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The end goal in bringing down your LDL cholesterol is to lower the chance of a first or future heart attack or stroke due to blockages in your arteries. (Preventing a first event is called primary prevention. Preventing another one after you've survived one is called secondary prevention.)

Your treatment plan to lower your cholesterol numbers will be based on your overall risk for cardiovascular disease. For example, a standard risk assessment would note whether you already have atherosclerosis (a narrowing or stiffening of the arteries) or have a high chance of developing it. Treatments will also depend on:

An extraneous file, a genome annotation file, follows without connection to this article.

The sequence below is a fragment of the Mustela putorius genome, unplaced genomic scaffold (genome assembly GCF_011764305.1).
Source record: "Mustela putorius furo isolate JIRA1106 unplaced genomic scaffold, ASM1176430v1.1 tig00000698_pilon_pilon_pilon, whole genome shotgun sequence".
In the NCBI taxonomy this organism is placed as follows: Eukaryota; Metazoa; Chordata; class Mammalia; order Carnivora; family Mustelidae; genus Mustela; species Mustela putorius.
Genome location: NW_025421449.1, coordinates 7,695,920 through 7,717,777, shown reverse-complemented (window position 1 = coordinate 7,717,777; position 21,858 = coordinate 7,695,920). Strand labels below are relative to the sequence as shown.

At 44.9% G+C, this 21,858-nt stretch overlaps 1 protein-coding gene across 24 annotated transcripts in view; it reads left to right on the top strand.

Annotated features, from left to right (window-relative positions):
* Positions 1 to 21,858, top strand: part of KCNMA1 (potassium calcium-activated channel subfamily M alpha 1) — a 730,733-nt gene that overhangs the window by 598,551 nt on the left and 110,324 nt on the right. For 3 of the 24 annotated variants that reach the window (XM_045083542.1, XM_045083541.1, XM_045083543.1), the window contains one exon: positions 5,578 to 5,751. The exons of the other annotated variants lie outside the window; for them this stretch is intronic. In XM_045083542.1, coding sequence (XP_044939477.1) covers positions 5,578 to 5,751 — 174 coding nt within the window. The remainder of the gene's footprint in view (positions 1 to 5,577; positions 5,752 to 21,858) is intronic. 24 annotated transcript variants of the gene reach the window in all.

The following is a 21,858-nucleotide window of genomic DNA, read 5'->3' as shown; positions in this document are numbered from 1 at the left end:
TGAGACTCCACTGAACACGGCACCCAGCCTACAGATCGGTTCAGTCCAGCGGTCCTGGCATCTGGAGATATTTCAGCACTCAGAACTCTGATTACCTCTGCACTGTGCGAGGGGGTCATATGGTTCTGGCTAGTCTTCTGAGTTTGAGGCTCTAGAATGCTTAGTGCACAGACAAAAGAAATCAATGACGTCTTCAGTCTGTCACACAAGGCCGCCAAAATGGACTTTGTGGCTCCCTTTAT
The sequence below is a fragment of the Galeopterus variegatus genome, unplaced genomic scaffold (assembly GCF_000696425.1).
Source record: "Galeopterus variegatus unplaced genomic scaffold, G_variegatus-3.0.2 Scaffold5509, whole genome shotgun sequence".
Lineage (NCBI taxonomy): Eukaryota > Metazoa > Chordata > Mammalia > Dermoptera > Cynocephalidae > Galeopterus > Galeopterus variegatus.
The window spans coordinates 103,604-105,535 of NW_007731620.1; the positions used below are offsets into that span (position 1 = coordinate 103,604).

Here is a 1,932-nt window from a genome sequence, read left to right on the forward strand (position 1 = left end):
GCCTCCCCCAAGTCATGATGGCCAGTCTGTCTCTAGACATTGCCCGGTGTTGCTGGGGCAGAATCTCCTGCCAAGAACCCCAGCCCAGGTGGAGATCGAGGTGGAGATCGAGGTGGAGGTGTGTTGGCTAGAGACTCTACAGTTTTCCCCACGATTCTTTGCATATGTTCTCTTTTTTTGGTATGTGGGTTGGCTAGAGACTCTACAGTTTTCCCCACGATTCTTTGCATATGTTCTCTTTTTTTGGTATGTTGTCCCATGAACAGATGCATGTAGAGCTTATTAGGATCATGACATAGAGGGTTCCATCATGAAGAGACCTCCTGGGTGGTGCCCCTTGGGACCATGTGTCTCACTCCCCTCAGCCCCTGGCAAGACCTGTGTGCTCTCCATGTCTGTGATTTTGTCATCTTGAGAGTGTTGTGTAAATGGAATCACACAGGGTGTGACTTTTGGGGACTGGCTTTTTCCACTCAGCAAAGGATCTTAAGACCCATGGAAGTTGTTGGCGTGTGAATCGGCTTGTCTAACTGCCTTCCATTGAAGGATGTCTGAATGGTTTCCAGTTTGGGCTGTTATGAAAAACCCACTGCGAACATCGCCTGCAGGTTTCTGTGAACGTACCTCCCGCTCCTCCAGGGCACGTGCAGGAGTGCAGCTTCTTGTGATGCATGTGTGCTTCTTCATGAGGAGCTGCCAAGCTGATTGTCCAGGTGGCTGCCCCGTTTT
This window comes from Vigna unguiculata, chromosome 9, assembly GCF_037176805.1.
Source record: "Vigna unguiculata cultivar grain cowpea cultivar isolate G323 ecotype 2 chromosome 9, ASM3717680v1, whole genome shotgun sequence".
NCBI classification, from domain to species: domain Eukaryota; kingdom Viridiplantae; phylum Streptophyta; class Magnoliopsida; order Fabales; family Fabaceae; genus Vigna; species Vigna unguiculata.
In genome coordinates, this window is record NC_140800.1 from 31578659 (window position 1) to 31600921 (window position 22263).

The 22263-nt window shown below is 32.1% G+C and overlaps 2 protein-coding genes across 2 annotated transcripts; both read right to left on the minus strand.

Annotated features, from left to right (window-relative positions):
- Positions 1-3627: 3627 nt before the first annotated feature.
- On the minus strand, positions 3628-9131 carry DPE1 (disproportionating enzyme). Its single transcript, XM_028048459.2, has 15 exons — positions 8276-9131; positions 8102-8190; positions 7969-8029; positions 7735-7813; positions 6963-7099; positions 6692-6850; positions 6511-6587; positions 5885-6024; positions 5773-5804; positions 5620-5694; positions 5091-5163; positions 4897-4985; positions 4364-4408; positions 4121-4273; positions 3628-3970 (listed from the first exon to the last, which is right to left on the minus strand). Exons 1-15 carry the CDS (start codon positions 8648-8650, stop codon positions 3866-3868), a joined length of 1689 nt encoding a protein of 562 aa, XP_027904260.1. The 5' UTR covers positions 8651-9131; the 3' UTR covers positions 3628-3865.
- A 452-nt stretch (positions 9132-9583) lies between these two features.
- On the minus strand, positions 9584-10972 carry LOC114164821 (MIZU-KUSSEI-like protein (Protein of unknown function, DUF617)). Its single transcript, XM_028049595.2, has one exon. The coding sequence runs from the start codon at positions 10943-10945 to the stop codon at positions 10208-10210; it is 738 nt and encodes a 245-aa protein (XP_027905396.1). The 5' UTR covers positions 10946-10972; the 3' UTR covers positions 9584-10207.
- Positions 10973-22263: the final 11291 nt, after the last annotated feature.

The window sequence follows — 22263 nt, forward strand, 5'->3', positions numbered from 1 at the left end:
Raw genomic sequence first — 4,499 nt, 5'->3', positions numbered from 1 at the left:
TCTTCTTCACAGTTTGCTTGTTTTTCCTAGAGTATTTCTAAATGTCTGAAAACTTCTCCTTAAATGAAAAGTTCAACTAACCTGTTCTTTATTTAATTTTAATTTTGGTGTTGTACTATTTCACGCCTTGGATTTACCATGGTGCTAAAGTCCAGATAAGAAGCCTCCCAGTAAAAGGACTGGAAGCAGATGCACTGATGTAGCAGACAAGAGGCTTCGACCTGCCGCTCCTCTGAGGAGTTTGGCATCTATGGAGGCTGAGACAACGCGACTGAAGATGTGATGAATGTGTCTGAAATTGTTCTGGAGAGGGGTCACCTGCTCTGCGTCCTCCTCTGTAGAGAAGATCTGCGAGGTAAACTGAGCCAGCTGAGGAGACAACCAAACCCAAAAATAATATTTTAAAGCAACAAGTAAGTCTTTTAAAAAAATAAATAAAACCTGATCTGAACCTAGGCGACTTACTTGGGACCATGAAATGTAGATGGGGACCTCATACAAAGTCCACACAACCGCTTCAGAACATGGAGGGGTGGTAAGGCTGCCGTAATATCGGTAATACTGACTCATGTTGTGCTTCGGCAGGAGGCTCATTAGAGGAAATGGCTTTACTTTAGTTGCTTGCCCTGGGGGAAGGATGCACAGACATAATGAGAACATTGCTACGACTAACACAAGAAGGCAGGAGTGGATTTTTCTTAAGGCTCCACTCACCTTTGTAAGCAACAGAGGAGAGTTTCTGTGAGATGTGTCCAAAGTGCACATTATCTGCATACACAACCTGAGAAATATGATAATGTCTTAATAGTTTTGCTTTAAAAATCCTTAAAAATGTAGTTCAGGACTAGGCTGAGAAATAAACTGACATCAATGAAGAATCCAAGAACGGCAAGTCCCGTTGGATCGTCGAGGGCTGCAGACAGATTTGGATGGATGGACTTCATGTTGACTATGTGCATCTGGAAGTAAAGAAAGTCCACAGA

• Your cholesterol levels
  • Other conditions you may have, including FH that leads to dangerously high cholesterol levels
  • Treatments tried before (if applicable)
  • Personal choice 

Trying to lower LDL levels often can be helped by making healthier lifestyle choices. In fact, the choices we make every day can affect our cholesterol. 

Here are four things that can make a difference:

  1. Revamp the way you eat by following a heart-healthy plan such as the Mediterranean or DASH diets (these are less “diets” than ways to eat healthy)
  2. Exercise regularly 
  3. Stay at a healthy weight and lose any extra pounds
  4. Don’t smoke, and stay away from secondhand smoke 

Many people with elevated LDL cholesterol, especially if it is an inherited condition, also need to take medication. 

  • Last Edited 08/25/2023